The data that can't be compressed, ie decoder_size+compressed_size > uncompressed_size for all compression methods.

    > not exceeding a run of bits longer than 64

    The probability of a run of zeroes of length M appearing in a random bitstring of length N is
    (N-M+1)/2^M, so its not a wonder if you won't ever see any.

    Also the information that a zero run of length >M can't appear only allows to save a bit
    per each zero run of length M that did appear, which is nearly nothing for M=64.
    And even if you'd accidentally save 1-2 bits (we can delete a bit after zero run of length M, because it can't be 0, so its 1),
    the size of decoder which would be able to undo that would be still much larger.

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    Yup - didn't understand me - my bad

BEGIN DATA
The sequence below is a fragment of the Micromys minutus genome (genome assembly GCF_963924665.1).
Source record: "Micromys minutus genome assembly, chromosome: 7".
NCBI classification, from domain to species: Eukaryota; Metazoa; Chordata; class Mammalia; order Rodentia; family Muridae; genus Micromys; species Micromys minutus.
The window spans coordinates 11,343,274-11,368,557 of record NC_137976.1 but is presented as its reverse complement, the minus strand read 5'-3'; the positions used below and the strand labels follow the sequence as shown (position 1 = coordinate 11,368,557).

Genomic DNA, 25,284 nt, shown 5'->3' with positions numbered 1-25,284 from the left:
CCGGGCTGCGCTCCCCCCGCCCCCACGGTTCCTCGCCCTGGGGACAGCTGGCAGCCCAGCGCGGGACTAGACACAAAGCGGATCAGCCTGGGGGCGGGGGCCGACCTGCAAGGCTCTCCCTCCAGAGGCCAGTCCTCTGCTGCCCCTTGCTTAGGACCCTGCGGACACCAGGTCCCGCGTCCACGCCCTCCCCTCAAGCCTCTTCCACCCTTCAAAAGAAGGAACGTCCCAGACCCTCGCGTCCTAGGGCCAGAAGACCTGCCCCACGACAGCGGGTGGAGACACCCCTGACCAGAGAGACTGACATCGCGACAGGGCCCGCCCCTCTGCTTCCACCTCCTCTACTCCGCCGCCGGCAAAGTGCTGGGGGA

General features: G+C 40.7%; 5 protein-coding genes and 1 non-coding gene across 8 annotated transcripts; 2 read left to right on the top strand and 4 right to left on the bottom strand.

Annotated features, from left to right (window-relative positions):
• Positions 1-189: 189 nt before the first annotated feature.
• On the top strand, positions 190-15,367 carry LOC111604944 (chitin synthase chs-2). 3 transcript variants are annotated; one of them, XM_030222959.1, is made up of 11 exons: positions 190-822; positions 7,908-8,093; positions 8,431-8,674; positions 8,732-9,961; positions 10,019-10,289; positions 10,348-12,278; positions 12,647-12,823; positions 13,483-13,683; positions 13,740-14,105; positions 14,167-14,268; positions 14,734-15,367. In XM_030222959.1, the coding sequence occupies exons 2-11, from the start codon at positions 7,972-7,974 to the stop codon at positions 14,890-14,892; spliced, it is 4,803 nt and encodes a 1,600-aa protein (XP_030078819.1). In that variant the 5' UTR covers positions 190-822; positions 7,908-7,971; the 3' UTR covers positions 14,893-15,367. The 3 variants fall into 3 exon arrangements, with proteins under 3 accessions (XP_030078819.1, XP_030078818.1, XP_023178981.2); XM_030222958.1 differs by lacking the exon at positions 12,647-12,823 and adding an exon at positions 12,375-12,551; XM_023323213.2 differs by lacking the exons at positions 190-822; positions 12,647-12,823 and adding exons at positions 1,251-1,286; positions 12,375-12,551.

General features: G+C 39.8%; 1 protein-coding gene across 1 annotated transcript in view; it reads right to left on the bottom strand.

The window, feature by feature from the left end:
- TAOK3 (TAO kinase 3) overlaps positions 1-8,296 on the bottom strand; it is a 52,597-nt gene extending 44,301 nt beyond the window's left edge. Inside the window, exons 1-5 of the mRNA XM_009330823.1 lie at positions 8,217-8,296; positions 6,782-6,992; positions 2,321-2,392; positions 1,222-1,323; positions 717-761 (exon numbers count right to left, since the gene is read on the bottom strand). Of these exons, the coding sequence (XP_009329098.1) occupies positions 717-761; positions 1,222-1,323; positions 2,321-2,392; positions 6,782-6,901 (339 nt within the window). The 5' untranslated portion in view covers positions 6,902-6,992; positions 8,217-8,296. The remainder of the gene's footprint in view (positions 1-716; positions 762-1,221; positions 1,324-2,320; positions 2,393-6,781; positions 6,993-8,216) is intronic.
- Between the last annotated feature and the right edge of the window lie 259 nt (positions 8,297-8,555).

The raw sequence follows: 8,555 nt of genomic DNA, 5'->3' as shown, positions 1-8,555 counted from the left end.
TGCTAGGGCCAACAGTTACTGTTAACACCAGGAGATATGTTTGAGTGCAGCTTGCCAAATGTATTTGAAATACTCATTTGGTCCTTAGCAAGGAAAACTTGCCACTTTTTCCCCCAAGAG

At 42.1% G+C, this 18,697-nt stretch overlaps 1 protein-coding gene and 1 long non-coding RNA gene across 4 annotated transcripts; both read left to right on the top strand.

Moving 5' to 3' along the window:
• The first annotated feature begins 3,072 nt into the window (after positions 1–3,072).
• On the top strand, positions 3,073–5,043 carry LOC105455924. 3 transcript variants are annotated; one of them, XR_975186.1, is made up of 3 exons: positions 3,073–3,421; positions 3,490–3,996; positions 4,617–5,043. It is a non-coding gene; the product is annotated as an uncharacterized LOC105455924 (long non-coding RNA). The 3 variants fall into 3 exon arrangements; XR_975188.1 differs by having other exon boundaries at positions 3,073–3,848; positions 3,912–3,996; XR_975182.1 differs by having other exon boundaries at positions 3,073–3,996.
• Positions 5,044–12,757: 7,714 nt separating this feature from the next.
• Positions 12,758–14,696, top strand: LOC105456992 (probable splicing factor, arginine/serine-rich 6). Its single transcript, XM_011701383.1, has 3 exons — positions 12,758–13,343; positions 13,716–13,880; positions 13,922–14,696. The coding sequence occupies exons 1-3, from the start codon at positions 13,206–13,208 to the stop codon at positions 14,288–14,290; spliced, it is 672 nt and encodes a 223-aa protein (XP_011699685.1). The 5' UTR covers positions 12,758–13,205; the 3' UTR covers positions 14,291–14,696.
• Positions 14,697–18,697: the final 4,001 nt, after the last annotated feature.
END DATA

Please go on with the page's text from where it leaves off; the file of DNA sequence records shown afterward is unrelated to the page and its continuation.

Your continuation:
I really should patent this or something as someone will rip it off, but meh can't afford such luxuries.

    1.Grab a file with as much entropy in it as possible
    2.Take the first 256 bytes (page)
    3.Split the bits to make 8 bit streams
    4.Find the longest run of 0's (or 1's) in the stream
    5.roll so the longest run is at the end of the bytes (rol or ror - doesn't matter)
    6.Repeat 4 & 5 for all 8 streams
    7.Put them together and store the 8 bytes you used to rol (or ror) into a seperate file for later
    8.Grab the next 256 bytes (page)
    9.As above, only you put the longest run at the START of the block
    10. Check the results and say "Wow - I can't believe" (or somesuch thing in a ludacris voice).